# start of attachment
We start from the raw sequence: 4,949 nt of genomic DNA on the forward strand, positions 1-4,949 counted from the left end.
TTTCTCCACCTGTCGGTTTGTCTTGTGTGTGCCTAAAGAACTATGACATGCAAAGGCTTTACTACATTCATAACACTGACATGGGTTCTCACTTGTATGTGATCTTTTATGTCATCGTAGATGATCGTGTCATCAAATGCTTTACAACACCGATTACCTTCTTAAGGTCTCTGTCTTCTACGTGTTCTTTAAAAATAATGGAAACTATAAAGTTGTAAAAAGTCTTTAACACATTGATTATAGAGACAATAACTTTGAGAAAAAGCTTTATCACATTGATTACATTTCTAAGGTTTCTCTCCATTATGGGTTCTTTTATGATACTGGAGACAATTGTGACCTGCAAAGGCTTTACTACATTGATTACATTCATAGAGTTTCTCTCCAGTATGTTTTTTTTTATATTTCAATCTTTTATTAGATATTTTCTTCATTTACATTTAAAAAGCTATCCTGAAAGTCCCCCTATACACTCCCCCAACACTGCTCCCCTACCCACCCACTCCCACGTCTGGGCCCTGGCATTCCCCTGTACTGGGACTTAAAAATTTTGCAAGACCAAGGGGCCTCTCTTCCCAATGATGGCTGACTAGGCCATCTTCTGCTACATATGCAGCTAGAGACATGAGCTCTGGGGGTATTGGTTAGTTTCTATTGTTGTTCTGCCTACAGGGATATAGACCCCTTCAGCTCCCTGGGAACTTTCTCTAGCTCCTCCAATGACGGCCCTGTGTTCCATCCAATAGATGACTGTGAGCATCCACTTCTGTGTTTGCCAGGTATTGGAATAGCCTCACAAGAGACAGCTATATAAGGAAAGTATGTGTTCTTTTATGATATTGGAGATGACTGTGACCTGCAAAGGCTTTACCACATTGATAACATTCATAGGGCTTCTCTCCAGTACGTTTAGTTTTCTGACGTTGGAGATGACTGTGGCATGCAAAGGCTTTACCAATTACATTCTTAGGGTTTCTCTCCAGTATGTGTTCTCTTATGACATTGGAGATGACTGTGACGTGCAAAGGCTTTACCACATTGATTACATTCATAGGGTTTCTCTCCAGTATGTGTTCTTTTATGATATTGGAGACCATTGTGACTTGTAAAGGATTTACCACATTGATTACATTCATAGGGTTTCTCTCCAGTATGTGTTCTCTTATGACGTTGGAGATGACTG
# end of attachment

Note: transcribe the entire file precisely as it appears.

We start from the raw sequence: 4,949 nt of genomic DNA on the forward strand, positions 1-4,949 counted from the left end.
TTTCTCCACCTGTCGGTTTGTCTTGTGTGTGCCTAAAGAACTATGACATGCAAAGGCTTTACTACATTCATAACACTGACATGGGTTCTCACTTGTATGTGATCTTTTATGTCATCGTAGATGATCGTGTCATCAAATGCTTTACAACACCGATTACCTTCTTAAGGTCTCTGTCTTCTACGTGTTCTTTAAAAATAATGGAAACTATAAAGTTGTAAAAAGTCTTTAACACATTGATTATAGAGACAATAACTTTGAGAAAAAGCTTTATCACATTGATTACATTTCTAAGGTTTCTCTCCATTATGGGTTCTTTTATGATACTGGAGACAATTGTGACCTGCAAAGGCTTTACTACATTGATTACATTCATAGAGTTTCTCTCCAGTATGTTTTTTTTTATATTTCAATCTTTTATTAGATATTTTCTTCATTTACATTTAAAAAGCTATCCTGAAAGTCCCCCTATACACTCCCCCAACACTGCTCCCCTACCCACCCACTCCCACGTCTGGGCCCTGGCATTCCCCTGTACTGGGACTTAAAAATTTTGCAAGACCAAGGGGCCTCTCTTCCCAATGATGGCTGACTAGGCCATCTTCTGCTACATATGCAGCTAGAGACATGAGCTCTGGGGGTATTGGTTAGTTTCTATTGTTGTTCTGCCTACAGGGATATAGACCCCTTCAGCTCCCTGGGAACTTTCTCTAGCTCCTCCAATGACGGCCCTGTGTTCCATCCAATAGATGACTGTGAGCATCCACTTCTGTGTTTGCCAGGTATTGGAATAGCCTCACAAGAGACAGCTATATAAGGAAAGTATGTGTTCTTTTATGATATTGGAGATGACTGTGACCTGCAAAGGCTTTACCACATTGATAACATTCATAGGGCTTCTCTCCAGTACGTTTAGTTTTCTGACGTTGGAGATGACTGTGGCATGCAAAGGCTTTACCAATTACATTCTTAGGGTTTCTCTCCAGTATGTGTTCTCTTATGACATTGGAGATGACTGTGACGTGCAAAGGCTTTACCACATTGATTACATTCATAGGGTTTCTCTCCAGTATGTGTTCTTTTATGATATTGGAGACCATTGTGACTTGTAAAGGATTTACCACATTGATTACATTCATAGGGTTTCTCTCCAGTATGTGTTCTCTTATGACGTTGGAGATGACTG